This trial is active, not recruiting.

Conditions esophageal neoplasms, stomach neoplasms, neoplasm metastasis
Treatment capecitabine (xeloda), oxaliplatin and bevacizumab (avastin)
Phase phase 2
Sponsor Duke University
Collaborator Hoffmann-La Roche
Start date February 2007
End date January 2014
Trial size 37 participants
Trial identifier NCT00447330, 11100, 8797, Pro00008710


The purpose of this study is to evaluate the progression free survival of capecitabine (Xeloda), oxaliplatin and bevacizumab (Avastin) in previously untreated metastatic esophagogastric adenocarcinomas.

United States No locations recruiting
Other countries No locations recruiting

Study Design

Allocation non-randomized
Endpoint classification safety/efficacy study
Intervention model single group assignment
Masking open label
Primary purpose treatment
capecitabine (xeloda), oxaliplatin and bevacizumab (avastin)
Capecitabine will be administered orally at a twice daily dose of 850 mg/m2 (equivalent to a total daily dose of 1700 mg/m2) given days 1-14 of the three week cycle. Oxaliplatin will be administered at the dose of 130 mg/m2 given as a 2-hour intravenous infusion on day 1 of a three week cycle. Bevacizumab will be administered at a dose of 15 mg/kg given as a 30-90 minute intravenous infusion on day 1 of a three week cycle following the administration of oxaliplatin.

Primary Outcomes

To evaluate the progression free survival (PFS) of the combination of bevacizumab, oxaliplatin and capecitabine in patients with previously untreated metastatic esophagogastric adenocarcinoma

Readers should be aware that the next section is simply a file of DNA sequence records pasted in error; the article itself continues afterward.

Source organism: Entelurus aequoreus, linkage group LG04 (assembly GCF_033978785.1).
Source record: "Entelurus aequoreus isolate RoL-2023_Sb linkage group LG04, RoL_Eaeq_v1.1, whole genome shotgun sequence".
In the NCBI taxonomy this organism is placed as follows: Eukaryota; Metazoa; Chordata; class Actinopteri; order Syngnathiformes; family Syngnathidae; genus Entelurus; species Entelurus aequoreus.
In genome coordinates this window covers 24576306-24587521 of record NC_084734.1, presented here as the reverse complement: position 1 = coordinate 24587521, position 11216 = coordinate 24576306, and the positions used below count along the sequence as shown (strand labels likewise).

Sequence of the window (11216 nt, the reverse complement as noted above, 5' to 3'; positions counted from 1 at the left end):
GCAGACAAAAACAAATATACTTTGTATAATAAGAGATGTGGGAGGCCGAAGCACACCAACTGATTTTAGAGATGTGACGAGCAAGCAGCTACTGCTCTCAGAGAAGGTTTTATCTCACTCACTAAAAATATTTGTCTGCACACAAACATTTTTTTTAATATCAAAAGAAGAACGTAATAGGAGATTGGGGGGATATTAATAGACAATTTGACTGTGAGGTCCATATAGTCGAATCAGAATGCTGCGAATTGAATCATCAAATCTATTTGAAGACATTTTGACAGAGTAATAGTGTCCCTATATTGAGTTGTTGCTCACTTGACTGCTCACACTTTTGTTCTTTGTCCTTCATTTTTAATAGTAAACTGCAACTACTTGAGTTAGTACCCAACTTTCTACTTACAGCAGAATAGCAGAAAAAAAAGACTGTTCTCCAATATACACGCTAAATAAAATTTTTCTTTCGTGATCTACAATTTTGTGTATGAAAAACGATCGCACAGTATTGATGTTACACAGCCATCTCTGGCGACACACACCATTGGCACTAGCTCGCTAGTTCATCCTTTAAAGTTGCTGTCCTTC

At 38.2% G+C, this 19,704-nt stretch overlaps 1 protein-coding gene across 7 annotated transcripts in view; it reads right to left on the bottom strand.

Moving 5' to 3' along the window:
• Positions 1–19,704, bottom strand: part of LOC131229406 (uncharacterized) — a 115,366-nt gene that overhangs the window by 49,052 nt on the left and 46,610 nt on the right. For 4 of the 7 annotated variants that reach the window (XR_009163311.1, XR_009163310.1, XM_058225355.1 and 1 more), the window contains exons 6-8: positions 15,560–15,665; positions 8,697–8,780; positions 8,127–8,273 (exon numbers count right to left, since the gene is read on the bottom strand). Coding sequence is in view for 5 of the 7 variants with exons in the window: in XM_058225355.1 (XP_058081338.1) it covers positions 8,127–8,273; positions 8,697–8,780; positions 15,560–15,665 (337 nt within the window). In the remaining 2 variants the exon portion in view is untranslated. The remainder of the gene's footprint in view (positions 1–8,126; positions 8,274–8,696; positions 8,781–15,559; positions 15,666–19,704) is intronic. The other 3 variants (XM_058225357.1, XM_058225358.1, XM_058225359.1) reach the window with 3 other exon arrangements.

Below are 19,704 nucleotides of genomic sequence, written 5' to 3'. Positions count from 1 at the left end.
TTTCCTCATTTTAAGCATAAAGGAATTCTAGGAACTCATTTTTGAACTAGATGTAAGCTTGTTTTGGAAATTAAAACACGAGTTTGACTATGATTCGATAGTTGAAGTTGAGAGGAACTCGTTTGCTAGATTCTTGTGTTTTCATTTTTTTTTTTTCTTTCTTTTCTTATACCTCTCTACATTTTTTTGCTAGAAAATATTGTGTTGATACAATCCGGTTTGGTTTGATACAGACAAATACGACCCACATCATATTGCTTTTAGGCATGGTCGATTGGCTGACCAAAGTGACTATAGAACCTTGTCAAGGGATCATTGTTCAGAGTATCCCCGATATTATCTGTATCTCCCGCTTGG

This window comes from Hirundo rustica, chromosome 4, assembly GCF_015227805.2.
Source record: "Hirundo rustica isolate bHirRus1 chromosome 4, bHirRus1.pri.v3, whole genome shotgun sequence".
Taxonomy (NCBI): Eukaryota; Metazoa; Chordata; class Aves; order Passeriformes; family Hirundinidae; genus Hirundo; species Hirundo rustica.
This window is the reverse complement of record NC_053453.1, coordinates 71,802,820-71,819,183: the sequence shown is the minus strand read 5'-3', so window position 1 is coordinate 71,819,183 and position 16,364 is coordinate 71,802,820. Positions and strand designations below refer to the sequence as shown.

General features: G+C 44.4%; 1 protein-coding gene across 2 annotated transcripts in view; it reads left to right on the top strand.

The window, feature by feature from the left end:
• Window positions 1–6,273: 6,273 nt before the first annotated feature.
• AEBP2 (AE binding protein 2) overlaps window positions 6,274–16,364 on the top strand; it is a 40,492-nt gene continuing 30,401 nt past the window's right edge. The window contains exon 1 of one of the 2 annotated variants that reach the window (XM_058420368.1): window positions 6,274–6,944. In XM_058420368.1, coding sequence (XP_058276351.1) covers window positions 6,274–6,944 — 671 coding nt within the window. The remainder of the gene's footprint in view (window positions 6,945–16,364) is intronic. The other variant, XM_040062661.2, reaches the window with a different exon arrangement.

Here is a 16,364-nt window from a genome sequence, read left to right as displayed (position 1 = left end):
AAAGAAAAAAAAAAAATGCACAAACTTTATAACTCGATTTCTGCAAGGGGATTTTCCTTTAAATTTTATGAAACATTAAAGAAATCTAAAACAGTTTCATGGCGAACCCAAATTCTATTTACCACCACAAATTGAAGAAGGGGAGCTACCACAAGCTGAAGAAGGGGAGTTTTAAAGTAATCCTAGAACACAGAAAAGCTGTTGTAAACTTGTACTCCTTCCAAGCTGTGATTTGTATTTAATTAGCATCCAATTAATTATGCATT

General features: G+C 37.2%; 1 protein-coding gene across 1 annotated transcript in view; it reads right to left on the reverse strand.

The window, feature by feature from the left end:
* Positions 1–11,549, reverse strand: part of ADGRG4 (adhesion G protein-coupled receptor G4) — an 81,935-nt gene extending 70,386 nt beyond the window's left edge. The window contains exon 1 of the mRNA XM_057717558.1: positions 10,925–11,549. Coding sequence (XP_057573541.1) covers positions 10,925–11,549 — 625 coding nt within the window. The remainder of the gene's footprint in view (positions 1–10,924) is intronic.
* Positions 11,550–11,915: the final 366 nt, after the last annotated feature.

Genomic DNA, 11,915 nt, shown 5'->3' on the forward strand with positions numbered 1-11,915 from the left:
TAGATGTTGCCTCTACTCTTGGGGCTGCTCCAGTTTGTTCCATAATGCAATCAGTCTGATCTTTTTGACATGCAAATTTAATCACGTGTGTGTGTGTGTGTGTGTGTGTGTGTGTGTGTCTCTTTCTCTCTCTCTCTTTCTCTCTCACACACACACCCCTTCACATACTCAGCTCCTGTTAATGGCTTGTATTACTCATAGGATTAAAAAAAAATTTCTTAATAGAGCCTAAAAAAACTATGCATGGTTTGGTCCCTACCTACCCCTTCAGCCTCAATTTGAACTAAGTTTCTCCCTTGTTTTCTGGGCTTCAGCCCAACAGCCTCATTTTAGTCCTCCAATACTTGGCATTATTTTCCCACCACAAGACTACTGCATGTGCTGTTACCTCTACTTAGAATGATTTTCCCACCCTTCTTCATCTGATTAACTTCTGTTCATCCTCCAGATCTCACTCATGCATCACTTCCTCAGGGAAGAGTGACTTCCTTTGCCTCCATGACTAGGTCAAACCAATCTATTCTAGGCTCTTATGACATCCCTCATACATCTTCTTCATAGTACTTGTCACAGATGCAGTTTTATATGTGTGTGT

time frame: 2+ years from study start date

Secondary Outcomes

To assess the safety and tolerability of the combination of bevacizumab, oxaliplatin and capecitabine in patients with previously untreated metastatic esophagogastric adenocarcinoma
time frame: Every 21 days
To assess response rate (RR) in patients treated with the combination
time frame: Every 9 weeks
To preliminarily assess overall survival (OS) in patients treated with the combination
time frame: 2 years after study start date
To evaluate the effect of the combination therapy on blood based biomarkers of angiogenesis
time frame: Biomarker cycle days 1 and 8 and 15
To assess the effect of the bevacizumab monotherapy on tumor and wound angiogenesis, using Immunoblotting, ELISA, and mRNA expression analyses
time frame: 2 years after study start date

Eligibility Criteria

Male or female participants at least 18 years old.

Primary Inclusion Criteria: - Histologically or cytologically documented and radiographically measurable adenocarcinoma of the esophagus or stomach that is metastatic/recurrent and not amenable to potentially curative treatment - No prior therapy for metastatic disease - Prior radiation therapy is permitted, provided it is completed > 28 days prior to day 1 of study drug - Normal organ and marrow function - Karnofsky Performance Status 70-100% Primary Exclusion Criteria: - Unstable or poorly controlled hypertension > 150/100 mm Hg - Arterial thromboembolic events within 6 months - Clinically significant uncontrolled cardiac disease - Significant proteinuria at baseline - Grade 2 or greater peripheral neuropathy - History of abdominal fistula, GI perforation, or intra-abdominal abscess within 6 months